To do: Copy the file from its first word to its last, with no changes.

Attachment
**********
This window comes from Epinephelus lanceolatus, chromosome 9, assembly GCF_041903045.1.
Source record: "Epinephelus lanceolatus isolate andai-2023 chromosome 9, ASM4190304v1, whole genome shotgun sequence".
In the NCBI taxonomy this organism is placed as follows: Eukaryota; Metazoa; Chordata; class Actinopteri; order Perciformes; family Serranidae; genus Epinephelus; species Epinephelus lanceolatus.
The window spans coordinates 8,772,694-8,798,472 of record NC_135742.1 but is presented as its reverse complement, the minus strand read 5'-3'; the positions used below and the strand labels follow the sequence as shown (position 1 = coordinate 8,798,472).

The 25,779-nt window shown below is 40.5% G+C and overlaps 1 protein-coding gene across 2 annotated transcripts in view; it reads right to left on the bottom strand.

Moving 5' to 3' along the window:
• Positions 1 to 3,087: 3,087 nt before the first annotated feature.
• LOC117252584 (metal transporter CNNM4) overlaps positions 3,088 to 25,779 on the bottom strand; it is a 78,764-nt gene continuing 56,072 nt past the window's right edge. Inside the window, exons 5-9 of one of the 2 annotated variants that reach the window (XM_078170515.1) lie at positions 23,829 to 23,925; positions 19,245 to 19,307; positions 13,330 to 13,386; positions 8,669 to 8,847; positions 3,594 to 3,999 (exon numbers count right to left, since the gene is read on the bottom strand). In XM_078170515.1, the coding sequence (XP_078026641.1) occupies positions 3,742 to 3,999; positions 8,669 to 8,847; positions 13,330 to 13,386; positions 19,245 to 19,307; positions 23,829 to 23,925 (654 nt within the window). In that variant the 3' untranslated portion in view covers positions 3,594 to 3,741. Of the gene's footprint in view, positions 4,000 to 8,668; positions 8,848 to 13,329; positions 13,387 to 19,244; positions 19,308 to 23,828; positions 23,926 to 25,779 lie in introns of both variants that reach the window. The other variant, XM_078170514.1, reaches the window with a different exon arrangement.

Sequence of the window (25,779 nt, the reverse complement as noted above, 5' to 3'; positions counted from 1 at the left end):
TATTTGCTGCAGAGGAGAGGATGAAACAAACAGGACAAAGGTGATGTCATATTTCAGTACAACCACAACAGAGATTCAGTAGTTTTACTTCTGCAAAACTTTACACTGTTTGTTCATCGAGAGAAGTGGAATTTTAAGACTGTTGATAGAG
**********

This window comes from Epinephelus lanceolatus, chromosome 9, assembly GCF_041903045.1.
Source record: "Epinephelus lanceolatus isolate andai-2023 chromosome 9, ASM4190304v1, whole genome shotgun sequence".
In the NCBI taxonomy this organism is placed as follows: Eukaryota; Metazoa; Chordata; class Actinopteri; order Perciformes; family Serranidae; genus Epinephelus; species Epinephelus lanceolatus.
The window spans coordinates 8,772,694-8,798,472 of record NC_135742.1 but is presented as its reverse complement, the minus strand read 5'-3'; the positions used below and the strand labels follow the sequence as shown (position 1 = coordinate 8,798,472).

The 25,779-nt window shown below is 40.5% G+C and overlaps 1 protein-coding gene across 2 annotated transcripts in view; it reads right to left on the bottom strand.

Moving 5' to 3' along the window:
• Positions 1 to 3,087: 3,087 nt before the first annotated feature.
• LOC117252584 (metal transporter CNNM4) overlaps positions 3,088 to 25,779 on the bottom strand; it is a 78,764-nt gene continuing 56,072 nt past the window's right edge. Inside the window, exons 5-9 of one of the 2 annotated variants that reach the window (XM_078170515.1) lie at positions 23,829 to 23,925; positions 19,245 to 19,307; positions 13,330 to 13,386; positions 8,669 to 8,847; positions 3,594 to 3,999 (exon numbers count right to left, since the gene is read on the bottom strand). In XM_078170515.1, the coding sequence (XP_078026641.1) occupies positions 3,742 to 3,999; positions 8,669 to 8,847; positions 13,330 to 13,386; positions 19,245 to 19,307; positions 23,829 to 23,925 (654 nt within the window). In that variant the 3' untranslated portion in view covers positions 3,594 to 3,741. Of the gene's footprint in view, positions 4,000 to 8,668; positions 8,848 to 13,329; positions 13,387 to 19,244; positions 19,308 to 23,828; positions 23,926 to 25,779 lie in introns of both variants that reach the window. The other variant, XM_078170514.1, reaches the window with a different exon arrangement.

Sequence of the window (25,779 nt, the reverse complement as noted above, 5' to 3'; positions counted from 1 at the left end):
TATTTGCTGCAGAGGAGAGGATGAAACAAACAGGACAAAGGTGATGTCATATTTCAGTACAACCACAACAGAGATTCAGTAGTTTTACTTCTGCAAAACTTTACACTGTTTGTTCATCGAGAGAAGTGGAATTTTAAGACTGTTGATAGAG